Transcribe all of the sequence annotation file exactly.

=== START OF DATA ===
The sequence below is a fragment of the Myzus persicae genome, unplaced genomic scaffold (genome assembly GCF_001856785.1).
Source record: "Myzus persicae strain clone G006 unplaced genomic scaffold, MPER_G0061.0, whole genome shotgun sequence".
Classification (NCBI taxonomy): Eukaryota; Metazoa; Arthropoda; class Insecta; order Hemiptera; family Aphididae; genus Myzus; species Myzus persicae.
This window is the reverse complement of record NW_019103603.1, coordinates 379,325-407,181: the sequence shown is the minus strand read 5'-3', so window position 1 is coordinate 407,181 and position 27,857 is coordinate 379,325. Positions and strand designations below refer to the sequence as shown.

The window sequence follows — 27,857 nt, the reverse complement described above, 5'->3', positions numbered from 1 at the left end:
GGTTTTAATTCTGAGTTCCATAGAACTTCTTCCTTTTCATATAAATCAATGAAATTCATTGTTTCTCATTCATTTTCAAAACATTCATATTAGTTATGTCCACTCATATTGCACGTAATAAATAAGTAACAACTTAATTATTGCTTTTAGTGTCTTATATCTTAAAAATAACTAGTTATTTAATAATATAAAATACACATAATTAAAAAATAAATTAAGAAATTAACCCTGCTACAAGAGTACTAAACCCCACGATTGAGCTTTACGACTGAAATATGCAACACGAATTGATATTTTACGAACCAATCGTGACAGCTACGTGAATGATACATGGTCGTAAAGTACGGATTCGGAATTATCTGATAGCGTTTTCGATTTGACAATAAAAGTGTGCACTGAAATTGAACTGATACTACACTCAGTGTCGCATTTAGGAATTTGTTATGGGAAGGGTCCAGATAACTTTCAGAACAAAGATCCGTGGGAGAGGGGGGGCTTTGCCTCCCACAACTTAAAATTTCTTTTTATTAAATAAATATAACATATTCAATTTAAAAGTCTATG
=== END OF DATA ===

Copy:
The sequence below is a fragment of the Myzus persicae genome, unplaced genomic scaffold (genome assembly GCF_001856785.1).
Source record: "Myzus persicae strain clone G006 unplaced genomic scaffold, MPER_G0061.0, whole genome shotgun sequence".
Classification (NCBI taxonomy): Eukaryota; Metazoa; Arthropoda; class Insecta; order Hemiptera; family Aphididae; genus Myzus; species Myzus persicae.
This window is the reverse complement of record NW_019103603.1, coordinates 379,325-407,181: the sequence shown is the minus strand read 5'-3', so window position 1 is coordinate 407,181 and position 27,857 is coordinate 379,325. Positions and strand designations below refer to the sequence as shown.

The window sequence follows — 27,857 nt, the reverse complement described above, 5'->3', positions numbered from 1 at the left end:
GGTTTTAATTCTGAGTTCCATAGAACTTCTTCCTTTTCATATAAATCAATGAAATTCATTGTTTCTCATTCATTTTCAAAACATTCATATTAGTTATGTCCACTCATATTGCACGTAATAAATAAGTAACAACTTAATTATTGCTTTTAGTGTCTTATATCTTAAAAATAACTAGTTATTTAATAATATAAAATACACATAATTAAAAAATAAATTAAGAAATTAACCCTGCTACAAGAGTACTAAACCCCACGATTGAGCTTTACGACTGAAATATGCAACACGAATTGATATTTTACGAACCAATCGTGACAGCTACGTGAATGATACATGGTCGTAAAGTACGGATTCGGAATTATCTGATAGCGTTTTCGATTTGACAATAAAAGTGTGCACTGAAATTGAACTGATACTACACTCAGTGTCGCATTTAGGAATTTGTTATGGGAAGGGTCCAGATAACTTTCAGAACAAAGATCCGTGGGAGAGGGGGGGCTTTGCCTCCCACAACTTAAAATTTCTTTTTATTAAATAAATATAACATATTCAATTTAAAAGTCTATG